Whether it's at a family reunion, company picnic or in your own backyard, chances are good you'll eat a grilled burger this summer.
According to the Weber GrillWatch, a survey of outdoor cooking habits the Palatine-based company has conducted for the past 23 years, 73 percent of Americans say they grill hamburgers most often. (Chicken comes in a distant second with 41 percent; steaks rank third with 40 percent.)
Great pairings from Binny's Beverage DepotBinny's suggestions for pairing with beef and burgers:
Bodegas Arrocal -- A stunner from the Ribera del Duero region of Spain. Woo% tempranillo, this wine has it all with dense black fruits & interesting complexities of cedar and spice; with a long, savory finish!
Founders Porter -- Big roasted malt flavors upfront. Deliciously appetizing roastiness gives way to smooth, sweet chocolate and a woody , peaty flavor. Finishes with a kiss of hop bitterness!
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69 W. Rand Road, (847) 870-9890
But will that burger be a charred nugget of its former self or a sandwich to remember? With some expert tips in your apron pocket you and your guests will be recalling your juicy, well-seared patties for summers to come.
"I like to keep it simple," says Amanda Downing, an Elgin native who runs the kitchen at Rockit Burger Bar. "I don't mix anything in (the meat). I want to bring out the natural flavor of the meat."
At the Wrigleyville restaurant and its sister eatery on Hubbard Street in Chicago, Downing starts with premium Kobe beef, though your favorite beef -- be it organic, grass-fed or traditionally raised -- can yield similar results.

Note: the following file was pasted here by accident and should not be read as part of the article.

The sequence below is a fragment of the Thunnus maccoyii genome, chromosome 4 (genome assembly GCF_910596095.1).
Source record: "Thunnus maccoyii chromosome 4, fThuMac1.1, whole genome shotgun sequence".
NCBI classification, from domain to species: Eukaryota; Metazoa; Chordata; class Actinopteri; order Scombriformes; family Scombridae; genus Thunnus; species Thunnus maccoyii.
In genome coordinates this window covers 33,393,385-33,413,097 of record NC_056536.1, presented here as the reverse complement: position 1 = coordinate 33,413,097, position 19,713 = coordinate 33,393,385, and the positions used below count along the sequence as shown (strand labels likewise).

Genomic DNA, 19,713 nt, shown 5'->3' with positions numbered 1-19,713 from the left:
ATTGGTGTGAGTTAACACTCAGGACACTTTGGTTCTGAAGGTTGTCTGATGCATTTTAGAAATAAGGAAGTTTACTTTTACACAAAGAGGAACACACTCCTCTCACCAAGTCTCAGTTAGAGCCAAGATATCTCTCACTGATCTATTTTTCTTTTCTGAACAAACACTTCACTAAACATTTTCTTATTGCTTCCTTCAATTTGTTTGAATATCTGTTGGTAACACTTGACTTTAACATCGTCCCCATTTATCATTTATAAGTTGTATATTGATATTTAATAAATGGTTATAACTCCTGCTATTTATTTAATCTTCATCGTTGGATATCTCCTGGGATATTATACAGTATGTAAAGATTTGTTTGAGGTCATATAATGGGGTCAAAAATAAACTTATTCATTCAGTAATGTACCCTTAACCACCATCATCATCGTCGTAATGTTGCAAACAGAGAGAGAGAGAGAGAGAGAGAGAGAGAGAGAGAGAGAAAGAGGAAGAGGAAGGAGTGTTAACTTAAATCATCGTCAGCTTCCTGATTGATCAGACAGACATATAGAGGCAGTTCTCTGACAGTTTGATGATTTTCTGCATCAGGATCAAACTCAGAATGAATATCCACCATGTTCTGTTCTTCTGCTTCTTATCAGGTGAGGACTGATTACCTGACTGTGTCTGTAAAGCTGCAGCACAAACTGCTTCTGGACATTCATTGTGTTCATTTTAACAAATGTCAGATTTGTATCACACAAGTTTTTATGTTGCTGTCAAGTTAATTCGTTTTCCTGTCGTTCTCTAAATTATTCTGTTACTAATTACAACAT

"You want a higher fat content, because you want to keep it juicy, at least 20 percent (fat)," she says.
Others prefer to start with leaner beef, about 90 percent, and inject moisture and flavor with mix-ins like grated onion, chopped green chilies or diced tomatoes, as chef George Duran does in his Zesty Salsa Burgers.
While a big thick patty may look appealing on the plate, it's best to think wide and thin. Start with 8 ounces of meat and remember the patty will shrink in diameter.
"You don't want it to be too thick -- no more than ½-inch thick," Downing advises. "You don't want it to get charred on the outside and not done on the inside."
Another trick to ensure even cooking is to use your thumb to put a shallow indentation in the center of the burger. Or, use a small plastic deli container, the style with the concave bottom, to mold your patties into the perfect shape without a lot of handling.
Once formed, Downing refrigerates the patties to set the shape. Get the burgers out of the fridge about the time you fire up the charcoal grill (Downing's preferred method), or about 30 minutes before you plan to cook them. If you put cold meat on hot grill grates the meat will seize up and get tough.
Having a well-oiled grill -- pour cooking oil on a folded paper towel and using tongs wipe it, working toward you, across the grates -- and well-oiled meat will ensure the burger will not stick to the grill and fall apart.
"Sear the meat over direct heat (above glowing coals), then move to indirect heat," Downing says. "You want to give it a couple of minutes, two to four, on the first side. Don't pull it up too soon or it will fall apart."
She said the most accurate way to ensure doneness is with an instant-read thermometer. For a medium-cooked burger, that's 140 degrees; cook to 160 degrees and the burger will be well-done.
As for toppings, consider the burger a blank canvas. Try Downing's combo of date-spread, fried shallots and Brie or Duran's zesty salsa.
For a summer cookout, make an array of condiments available. Don't stop at ketchup and lettuce. Think fig jam, mango chutney, tarragon mustard, bacon bits and manchego cheese, and let guests create their own burger masterpieces.